"I made this piece together with a chair, and the pair were intended to reference the Last Supper. Golgotha is the mount where Jesus Christ was crucified. The table was built upside down, so that all the mortar seems to flow upwards. In the crucifixion they say that Jesus Christ went upwards into the sky - into paradise - and I wanted the design to reference that. For most people, design is something very simple and practical, but with Golgotha I wanted to say that design could also express more serious matters like religion."
Pesce was born in La Spezia, Italy and studied architecture at the University of Venice. After graduating from the school in 1965, he moved between London, Padova, Helsinki and Paris, practicing both design and architecture, before settling in New York in 1980. "Manhattan and Venice are very similar," says Pesce. "I've always lived in places surrounded by water. I like to look out over it."
Pesce's interest in water has now manifested itself in a new exhibition of tables at David Gill Galleries in London. The exhibition, Six Tables on Water, features resin furniture modelled after bodies of water such as oceans, lagoons, ponds and puddles.
The exhibition is typical of Pesce, a designer whose work with resin has come to characterise his career. The literalness with which Pesce's tables approach their subject matter is also familiar. "Abstraction is boring and limited as a mode of expression," he says. "Reducing and reducing designs means that at the end you have nothing. Strong, straightforward images are more powerful."
Pesce's design selections for this article demonstrate his belief that design and architecture are predominantly mediums for self-expression and creativity. "Minimalism was an important step in the creation of modern design, but it's over," he says. "It's good for IKEA and places like that, but has very little to do with design. Design is now about making something richer than minimalism."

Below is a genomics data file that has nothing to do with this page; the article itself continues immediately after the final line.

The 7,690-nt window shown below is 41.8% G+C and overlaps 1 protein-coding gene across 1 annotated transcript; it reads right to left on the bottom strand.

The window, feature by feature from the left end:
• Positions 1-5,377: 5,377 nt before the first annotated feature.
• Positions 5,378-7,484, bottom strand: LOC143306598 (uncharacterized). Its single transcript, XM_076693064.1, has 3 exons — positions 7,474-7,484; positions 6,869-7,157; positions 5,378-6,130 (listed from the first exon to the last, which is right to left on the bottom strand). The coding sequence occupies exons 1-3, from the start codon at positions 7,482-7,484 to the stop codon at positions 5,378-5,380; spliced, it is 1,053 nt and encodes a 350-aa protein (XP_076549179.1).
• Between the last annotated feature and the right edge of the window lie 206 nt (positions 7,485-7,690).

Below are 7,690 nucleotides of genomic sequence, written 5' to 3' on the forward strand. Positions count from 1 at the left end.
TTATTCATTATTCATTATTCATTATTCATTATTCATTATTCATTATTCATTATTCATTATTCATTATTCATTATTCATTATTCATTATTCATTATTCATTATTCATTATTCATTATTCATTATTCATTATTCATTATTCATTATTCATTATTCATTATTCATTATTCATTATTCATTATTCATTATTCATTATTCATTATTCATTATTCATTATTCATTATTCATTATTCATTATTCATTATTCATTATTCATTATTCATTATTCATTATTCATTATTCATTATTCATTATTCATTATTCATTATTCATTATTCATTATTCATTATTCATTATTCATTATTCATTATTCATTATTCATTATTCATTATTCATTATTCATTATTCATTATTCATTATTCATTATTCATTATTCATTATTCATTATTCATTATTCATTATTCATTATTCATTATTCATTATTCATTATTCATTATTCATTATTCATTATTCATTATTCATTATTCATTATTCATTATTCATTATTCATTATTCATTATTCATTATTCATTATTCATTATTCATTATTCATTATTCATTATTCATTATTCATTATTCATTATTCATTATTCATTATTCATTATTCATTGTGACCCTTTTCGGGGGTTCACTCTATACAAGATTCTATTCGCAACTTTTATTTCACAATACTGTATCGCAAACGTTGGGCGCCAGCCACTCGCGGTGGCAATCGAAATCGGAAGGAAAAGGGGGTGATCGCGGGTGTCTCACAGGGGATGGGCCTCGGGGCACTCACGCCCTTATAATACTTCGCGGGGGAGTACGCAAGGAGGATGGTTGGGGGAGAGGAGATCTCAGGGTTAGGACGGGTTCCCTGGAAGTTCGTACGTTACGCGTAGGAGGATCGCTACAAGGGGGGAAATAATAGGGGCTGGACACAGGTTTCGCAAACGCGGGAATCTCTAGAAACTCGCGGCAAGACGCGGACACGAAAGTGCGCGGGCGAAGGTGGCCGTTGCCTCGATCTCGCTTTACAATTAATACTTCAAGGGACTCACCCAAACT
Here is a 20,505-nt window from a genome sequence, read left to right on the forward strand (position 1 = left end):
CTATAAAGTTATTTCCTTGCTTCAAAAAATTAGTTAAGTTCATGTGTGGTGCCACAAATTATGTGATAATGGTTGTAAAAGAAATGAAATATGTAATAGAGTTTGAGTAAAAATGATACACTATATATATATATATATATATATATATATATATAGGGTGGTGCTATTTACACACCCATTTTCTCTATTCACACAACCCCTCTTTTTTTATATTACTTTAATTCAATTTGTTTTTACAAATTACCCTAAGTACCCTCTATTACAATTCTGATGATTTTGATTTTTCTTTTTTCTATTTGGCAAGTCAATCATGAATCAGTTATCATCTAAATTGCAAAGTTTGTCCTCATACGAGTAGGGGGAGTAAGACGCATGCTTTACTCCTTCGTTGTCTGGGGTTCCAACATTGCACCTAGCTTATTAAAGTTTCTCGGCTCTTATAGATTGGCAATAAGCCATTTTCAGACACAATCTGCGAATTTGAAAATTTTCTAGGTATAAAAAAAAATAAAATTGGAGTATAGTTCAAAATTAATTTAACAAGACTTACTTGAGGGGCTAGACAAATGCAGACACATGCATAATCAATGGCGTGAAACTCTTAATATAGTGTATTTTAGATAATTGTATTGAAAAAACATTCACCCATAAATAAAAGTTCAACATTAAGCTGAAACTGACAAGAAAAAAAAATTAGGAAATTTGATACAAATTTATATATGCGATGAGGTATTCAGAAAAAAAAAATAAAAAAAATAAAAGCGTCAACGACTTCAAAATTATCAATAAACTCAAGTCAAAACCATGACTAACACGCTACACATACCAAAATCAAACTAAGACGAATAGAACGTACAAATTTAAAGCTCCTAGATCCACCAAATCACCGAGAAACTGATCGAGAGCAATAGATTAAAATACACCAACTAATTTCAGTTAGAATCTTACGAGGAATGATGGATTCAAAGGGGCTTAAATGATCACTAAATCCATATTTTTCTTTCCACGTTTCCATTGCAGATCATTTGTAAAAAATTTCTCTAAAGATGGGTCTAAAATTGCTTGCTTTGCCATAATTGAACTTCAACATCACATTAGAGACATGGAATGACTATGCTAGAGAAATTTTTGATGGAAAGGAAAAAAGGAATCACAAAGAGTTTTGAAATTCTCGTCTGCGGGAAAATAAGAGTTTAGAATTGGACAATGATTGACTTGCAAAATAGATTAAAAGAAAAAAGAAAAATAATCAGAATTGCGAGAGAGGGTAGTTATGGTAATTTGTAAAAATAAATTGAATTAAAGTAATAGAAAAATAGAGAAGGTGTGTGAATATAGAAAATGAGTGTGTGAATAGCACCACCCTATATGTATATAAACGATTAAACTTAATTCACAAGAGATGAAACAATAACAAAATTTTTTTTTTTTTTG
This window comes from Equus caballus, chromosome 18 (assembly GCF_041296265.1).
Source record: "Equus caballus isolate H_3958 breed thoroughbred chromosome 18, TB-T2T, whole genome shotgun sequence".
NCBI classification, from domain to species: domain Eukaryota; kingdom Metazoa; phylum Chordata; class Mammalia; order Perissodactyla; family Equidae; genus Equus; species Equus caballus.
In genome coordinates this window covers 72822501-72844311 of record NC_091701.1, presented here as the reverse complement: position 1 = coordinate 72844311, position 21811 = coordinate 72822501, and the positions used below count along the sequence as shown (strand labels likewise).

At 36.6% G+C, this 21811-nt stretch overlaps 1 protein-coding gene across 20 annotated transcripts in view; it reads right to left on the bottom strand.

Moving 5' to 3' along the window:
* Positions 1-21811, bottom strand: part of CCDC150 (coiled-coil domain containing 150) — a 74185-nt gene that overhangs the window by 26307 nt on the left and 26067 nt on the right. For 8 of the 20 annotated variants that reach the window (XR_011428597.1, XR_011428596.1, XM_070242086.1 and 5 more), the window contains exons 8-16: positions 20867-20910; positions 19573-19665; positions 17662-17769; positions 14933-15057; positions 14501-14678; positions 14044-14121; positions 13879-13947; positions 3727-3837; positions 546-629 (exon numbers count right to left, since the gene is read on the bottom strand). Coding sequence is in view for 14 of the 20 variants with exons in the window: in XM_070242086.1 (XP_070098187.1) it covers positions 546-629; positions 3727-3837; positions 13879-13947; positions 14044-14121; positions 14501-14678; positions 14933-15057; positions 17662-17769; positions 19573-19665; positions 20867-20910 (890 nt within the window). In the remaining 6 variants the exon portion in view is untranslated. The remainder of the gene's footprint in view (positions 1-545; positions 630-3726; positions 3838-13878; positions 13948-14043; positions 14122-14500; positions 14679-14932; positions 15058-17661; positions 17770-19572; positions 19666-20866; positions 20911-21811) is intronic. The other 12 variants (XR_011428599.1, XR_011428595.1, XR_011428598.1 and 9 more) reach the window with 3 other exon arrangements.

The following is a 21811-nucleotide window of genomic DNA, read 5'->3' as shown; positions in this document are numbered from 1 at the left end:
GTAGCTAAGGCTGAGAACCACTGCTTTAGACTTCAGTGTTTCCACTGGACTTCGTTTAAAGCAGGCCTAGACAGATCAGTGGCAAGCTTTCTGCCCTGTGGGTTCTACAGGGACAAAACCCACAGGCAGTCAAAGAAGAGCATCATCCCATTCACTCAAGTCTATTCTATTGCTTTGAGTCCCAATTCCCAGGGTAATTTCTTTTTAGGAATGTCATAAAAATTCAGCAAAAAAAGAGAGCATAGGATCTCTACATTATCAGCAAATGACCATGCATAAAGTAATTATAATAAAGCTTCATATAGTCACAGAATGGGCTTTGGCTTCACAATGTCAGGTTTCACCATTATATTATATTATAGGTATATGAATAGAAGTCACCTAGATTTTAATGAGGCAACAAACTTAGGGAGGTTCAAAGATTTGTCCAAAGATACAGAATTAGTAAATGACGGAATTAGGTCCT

Below, Pesce talks Disegno through his five designs.
UP5 and UP6 / "The Mamma Chair"
"The Mamma chair was a very important piece for me. I got the the idea from prisoners in the past and the ball and chains they wore; in this case the ball is a comfortable ottoman. There is also the symbolism of the chair as a female body and that connection with the ball. The meaning is that women have been prisoners of prejudice; even today, they suffer. It's important for me that objects express a duality: one practical, one cultural. Design is a very adult form of expression. The chair is very comfortable, but it also tries to say something about our society."
"The future of design is not in standardised products, but rather in unique pieces. When I made the Sansone for Cassina, I remember people coming into the showroom and saying "We want that table." But they couldn't have it; I could make them something similar, but not exactly the same. I was inspired by a beautiful story from Japan about ten teacups: the first one was perfect; the second had a little fault; the third, a few more faults. The last one was like a rag: uttery destroyed. The story says that the first one was the least expensive, while the last one was so expensive that only the emperor could afford it. Why? Because that last one was the most full of personality. Design should be unique and sublime."
"The organic building was built quite a long time ago, but today there are more and more architects following the basic idea behind it: a building that allowed nature to grow around it. Trees grow in the façade and it was one of the first examples of the idea of a vertical garden. I think we need gardens, because human-built spaces are just too rigid; we need gardens for better living. I built the structure in Osaka and afterwards the city offered to pay for its maintenance. It changes colours with the season and that interests me. Things are always changing and that's exciting. Only conservative people don't like change."
The Pink Pavilion
"My last choice is the Pink Pavilion, a building I made for the Triennale museum in Milan. I built it using a very innovative technique, which was to only use foam in the construction. Rigid polyurethane is a very structured material and it is also an insulator, so if it's very hot outside the pavilion, inside it's fresh; if it's cold outside, it's warm inside. It's the same material used in thermoses. It was an important project for me because it was showed that we can build with materials other than concrete, glass or metal. I like to surprise people; to create things they're not expecting."